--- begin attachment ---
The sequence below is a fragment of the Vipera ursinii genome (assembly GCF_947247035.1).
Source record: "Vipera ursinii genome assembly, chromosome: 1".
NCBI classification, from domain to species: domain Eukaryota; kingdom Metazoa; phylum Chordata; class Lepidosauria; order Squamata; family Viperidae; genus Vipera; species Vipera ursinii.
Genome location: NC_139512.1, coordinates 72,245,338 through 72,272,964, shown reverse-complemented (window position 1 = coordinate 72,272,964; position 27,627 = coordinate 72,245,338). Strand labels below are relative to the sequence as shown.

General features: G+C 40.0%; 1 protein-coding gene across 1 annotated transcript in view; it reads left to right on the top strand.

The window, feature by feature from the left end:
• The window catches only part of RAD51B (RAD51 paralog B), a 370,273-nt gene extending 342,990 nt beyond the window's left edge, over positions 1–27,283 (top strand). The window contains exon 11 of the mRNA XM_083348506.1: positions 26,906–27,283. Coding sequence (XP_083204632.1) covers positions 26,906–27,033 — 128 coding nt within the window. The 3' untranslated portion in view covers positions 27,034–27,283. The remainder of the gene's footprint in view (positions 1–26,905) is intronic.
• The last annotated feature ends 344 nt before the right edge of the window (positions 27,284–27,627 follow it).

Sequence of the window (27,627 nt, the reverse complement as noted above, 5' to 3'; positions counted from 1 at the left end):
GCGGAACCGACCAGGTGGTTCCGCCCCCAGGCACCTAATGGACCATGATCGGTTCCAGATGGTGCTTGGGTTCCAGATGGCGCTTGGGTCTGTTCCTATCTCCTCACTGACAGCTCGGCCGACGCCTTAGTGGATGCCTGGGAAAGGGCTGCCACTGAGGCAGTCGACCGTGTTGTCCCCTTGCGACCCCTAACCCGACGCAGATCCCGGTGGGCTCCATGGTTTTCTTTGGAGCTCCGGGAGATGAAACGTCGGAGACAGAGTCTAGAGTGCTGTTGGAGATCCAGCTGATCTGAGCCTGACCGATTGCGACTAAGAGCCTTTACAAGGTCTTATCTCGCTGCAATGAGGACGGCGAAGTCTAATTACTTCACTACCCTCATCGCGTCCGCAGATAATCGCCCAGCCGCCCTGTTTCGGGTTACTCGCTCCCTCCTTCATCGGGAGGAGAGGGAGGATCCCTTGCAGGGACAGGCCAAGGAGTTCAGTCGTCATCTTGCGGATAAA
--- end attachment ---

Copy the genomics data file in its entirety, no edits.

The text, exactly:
The sequence below is a fragment of the Vipera ursinii genome (assembly GCF_947247035.1).
Source record: "Vipera ursinii genome assembly, chromosome: 1".
NCBI classification, from domain to species: domain Eukaryota; kingdom Metazoa; phylum Chordata; class Lepidosauria; order Squamata; family Viperidae; genus Vipera; species Vipera ursinii.
Genome location: NC_139512.1, coordinates 72,245,338 through 72,272,964, shown reverse-complemented (window position 1 = coordinate 72,272,964; position 27,627 = coordinate 72,245,338). Strand labels below are relative to the sequence as shown.

General features: G+C 40.0%; 1 protein-coding gene across 1 annotated transcript in view; it reads left to right on the top strand.

The window, feature by feature from the left end:
• The window catches only part of RAD51B (RAD51 paralog B), a 370,273-nt gene extending 342,990 nt beyond the window's left edge, over positions 1–27,283 (top strand). The window contains exon 11 of the mRNA XM_083348506.1: positions 26,906–27,283. Coding sequence (XP_083204632.1) covers positions 26,906–27,033 — 128 coding nt within the window. The 3' untranslated portion in view covers positions 27,034–27,283. The remainder of the gene's footprint in view (positions 1–26,905) is intronic.
• The last annotated feature ends 344 nt before the right edge of the window (positions 27,284–27,627 follow it).

Sequence of the window (27,627 nt, the reverse complement as noted above, 5' to 3'; positions counted from 1 at the left end):
GCGGAACCGACCAGGTGGTTCCGCCCCCAGGCACCTAATGGACCATGATCGGTTCCAGATGGTGCTTGGGTTCCAGATGGCGCTTGGGTCTGTTCCTATCTCCTCACTGACAGCTCGGCCGACGCCTTAGTGGATGCCTGGGAAAGGGCTGCCACTGAGGCAGTCGACCGTGTTGTCCCCTTGCGACCCCTAACCCGACGCAGATCCCGGTGGGCTCCATGGTTTTCTTTGGAGCTCCGGGAGATGAAACGTCGGAGACAGAGTCTAGAGTGCTGTTGGAGATCCAGCTGATCTGAGCCTGACCGATTGCGACTAAGAGCCTTTACAAGGTCTTATCTCGCTGCAATGAGGACGGCGAAGTCTAATTACTTCACTACCCTCATCGCGTCCGCAGATAATCGCCCAGCCGCCCTGTTTCGGGTTACTCGCTCCCTCCTTCATCGGGAGGAGAGGGAGGATCCCTTGCAGGGACAGGCCAAGGAGTTCAGTCGTCATCTTGCGGATAAA